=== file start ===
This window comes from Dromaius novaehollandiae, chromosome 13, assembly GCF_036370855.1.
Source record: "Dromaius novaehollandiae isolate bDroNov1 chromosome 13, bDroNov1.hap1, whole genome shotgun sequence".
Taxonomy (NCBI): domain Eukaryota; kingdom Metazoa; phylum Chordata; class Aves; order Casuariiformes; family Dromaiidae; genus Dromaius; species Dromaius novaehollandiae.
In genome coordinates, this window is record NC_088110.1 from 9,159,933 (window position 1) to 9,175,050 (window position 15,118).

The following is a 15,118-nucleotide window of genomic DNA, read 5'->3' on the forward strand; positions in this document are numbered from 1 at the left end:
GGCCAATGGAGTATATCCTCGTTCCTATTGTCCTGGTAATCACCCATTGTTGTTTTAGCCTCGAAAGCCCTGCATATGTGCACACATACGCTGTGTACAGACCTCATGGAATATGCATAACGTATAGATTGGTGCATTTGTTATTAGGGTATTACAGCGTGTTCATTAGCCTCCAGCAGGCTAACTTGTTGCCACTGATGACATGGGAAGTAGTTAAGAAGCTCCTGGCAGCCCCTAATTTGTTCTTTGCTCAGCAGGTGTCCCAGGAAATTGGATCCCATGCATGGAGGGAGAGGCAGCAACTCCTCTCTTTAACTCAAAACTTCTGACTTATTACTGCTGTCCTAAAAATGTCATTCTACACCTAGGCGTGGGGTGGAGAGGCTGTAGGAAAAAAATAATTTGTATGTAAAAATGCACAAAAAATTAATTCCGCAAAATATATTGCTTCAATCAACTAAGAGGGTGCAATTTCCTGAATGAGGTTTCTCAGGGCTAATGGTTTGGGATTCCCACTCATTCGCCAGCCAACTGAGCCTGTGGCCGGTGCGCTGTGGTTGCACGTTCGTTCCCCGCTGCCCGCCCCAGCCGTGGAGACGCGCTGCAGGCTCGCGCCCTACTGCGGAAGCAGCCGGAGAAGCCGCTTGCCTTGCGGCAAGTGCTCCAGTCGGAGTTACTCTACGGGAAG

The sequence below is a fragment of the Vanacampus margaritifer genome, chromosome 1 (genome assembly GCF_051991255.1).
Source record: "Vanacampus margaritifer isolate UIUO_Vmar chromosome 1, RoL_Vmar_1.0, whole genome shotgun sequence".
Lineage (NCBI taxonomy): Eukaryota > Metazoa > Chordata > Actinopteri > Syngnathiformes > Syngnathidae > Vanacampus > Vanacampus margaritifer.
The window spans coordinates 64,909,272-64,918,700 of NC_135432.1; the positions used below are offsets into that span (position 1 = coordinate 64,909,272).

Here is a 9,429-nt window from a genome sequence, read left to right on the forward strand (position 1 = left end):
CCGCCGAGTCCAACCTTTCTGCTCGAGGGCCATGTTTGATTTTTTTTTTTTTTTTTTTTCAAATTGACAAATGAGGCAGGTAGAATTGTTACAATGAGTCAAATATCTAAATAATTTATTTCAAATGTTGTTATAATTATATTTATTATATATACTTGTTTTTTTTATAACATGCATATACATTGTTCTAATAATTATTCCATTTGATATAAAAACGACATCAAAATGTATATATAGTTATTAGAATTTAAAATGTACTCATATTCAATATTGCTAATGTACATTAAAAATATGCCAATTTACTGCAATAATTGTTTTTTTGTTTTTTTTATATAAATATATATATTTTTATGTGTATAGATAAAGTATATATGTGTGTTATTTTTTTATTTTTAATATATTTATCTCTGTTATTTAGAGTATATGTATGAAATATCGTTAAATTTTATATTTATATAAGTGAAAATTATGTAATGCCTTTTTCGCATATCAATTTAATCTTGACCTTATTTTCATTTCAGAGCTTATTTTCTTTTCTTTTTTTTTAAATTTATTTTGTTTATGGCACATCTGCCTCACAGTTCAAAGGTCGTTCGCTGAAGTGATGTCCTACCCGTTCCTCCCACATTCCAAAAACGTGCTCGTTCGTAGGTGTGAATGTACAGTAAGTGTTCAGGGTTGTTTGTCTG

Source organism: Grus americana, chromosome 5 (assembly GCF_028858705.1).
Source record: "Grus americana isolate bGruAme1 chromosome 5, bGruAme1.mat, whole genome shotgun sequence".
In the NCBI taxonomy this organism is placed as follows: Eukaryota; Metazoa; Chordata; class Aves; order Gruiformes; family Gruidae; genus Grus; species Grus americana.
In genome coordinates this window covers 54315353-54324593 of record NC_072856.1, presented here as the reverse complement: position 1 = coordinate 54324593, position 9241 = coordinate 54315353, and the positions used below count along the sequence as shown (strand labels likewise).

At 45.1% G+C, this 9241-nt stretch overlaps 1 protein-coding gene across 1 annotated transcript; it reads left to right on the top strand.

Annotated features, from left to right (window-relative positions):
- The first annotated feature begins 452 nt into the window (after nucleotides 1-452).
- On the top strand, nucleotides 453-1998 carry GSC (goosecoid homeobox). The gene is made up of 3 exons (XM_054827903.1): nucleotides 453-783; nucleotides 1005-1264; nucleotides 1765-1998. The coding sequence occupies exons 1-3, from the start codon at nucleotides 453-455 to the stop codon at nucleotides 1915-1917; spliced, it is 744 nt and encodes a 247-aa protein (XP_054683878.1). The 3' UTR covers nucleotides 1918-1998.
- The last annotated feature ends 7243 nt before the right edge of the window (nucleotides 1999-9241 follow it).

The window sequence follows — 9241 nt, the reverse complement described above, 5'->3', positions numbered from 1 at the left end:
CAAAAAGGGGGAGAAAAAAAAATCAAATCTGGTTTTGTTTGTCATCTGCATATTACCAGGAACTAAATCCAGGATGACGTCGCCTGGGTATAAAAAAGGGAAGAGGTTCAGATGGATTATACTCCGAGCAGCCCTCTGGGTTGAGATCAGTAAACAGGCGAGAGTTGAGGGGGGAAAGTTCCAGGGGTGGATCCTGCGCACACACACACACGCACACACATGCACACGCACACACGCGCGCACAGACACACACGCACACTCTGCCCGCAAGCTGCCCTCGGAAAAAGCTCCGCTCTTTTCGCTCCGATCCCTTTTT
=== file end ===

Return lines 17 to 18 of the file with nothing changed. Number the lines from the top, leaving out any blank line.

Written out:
At 45.1% G+C, this 9241-nt stretch overlaps 1 protein-coding gene across 1 annotated transcript; it reads left to right on the top strand.

Annotated features, from left to right (window-relative positions):